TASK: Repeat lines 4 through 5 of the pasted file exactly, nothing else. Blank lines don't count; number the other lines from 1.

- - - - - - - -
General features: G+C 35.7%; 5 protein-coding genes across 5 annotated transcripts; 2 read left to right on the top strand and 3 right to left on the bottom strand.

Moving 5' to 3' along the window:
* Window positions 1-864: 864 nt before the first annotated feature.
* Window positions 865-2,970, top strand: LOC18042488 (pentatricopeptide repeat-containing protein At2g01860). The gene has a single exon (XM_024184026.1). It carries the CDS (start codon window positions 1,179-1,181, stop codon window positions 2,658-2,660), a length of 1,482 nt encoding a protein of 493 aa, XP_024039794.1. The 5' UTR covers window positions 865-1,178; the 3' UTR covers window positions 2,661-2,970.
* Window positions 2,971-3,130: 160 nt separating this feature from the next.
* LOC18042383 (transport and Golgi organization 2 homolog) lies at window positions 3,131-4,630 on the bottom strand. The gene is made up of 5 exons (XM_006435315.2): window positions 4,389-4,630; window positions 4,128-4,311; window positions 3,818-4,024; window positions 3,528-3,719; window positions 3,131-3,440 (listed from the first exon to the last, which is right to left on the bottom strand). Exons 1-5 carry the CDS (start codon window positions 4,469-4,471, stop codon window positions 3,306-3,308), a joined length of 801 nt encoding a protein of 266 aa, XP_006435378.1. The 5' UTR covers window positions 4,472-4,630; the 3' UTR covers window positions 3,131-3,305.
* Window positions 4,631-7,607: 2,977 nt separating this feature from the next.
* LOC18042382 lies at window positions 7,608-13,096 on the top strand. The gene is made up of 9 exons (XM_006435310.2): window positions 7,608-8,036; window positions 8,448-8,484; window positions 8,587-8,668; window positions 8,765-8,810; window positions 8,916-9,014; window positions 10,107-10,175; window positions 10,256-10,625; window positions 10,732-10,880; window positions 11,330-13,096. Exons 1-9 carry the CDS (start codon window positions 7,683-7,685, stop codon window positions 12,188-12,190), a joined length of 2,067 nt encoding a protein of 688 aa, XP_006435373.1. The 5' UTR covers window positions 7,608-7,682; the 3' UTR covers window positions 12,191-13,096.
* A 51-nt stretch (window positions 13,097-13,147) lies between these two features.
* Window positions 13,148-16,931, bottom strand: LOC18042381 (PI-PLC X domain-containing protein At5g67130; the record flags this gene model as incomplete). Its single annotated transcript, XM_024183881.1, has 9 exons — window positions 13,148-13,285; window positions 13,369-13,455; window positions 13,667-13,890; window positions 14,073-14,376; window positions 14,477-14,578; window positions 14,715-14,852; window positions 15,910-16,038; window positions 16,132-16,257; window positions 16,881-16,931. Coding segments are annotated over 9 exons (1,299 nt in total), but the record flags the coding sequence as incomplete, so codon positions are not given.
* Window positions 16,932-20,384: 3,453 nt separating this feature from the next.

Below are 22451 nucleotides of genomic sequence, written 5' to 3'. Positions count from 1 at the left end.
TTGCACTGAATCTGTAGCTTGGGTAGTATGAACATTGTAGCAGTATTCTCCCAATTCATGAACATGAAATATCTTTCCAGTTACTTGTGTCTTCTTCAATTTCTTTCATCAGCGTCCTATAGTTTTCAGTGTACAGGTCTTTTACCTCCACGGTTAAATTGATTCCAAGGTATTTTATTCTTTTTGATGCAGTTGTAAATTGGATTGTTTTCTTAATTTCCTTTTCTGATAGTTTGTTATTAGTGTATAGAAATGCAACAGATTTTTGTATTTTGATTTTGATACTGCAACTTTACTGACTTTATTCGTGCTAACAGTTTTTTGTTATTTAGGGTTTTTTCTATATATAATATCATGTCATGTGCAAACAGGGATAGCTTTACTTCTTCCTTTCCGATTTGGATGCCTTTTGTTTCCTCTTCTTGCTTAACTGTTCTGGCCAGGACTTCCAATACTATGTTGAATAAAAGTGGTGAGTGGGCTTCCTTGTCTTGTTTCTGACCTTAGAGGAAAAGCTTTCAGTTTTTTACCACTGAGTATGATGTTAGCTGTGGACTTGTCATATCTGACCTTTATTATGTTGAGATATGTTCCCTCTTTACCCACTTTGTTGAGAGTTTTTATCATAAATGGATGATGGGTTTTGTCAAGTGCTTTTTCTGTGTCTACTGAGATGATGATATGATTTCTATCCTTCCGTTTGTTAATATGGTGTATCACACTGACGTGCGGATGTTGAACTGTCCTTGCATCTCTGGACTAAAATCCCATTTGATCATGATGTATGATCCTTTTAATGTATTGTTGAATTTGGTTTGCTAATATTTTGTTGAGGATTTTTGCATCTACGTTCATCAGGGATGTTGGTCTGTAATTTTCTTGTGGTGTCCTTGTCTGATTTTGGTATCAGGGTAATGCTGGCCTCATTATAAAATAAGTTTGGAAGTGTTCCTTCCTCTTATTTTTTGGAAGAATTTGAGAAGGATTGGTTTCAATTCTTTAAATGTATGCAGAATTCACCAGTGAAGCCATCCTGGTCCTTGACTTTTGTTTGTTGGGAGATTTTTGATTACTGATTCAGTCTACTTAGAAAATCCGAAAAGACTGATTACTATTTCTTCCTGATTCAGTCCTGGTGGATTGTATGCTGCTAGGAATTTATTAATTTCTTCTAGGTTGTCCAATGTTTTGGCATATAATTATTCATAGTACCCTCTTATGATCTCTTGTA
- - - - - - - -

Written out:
* Window positions 865-2,970, top strand: LOC18042488 (pentatricopeptide repeat-containing protein At2g01860). The gene has a single exon (XM_024184026.1). It carries the CDS (start codon window positions 1,179-1,181, stop codon window positions 2,658-2,660), a length of 1,482 nt encoding a protein of 493 aa, XP_024039794.1. The 5' UTR covers window positions 865-1,178; the 3' UTR covers window positions 2,661-2,970.
* Window positions 2,971-3,130: 160 nt separating this feature from the next.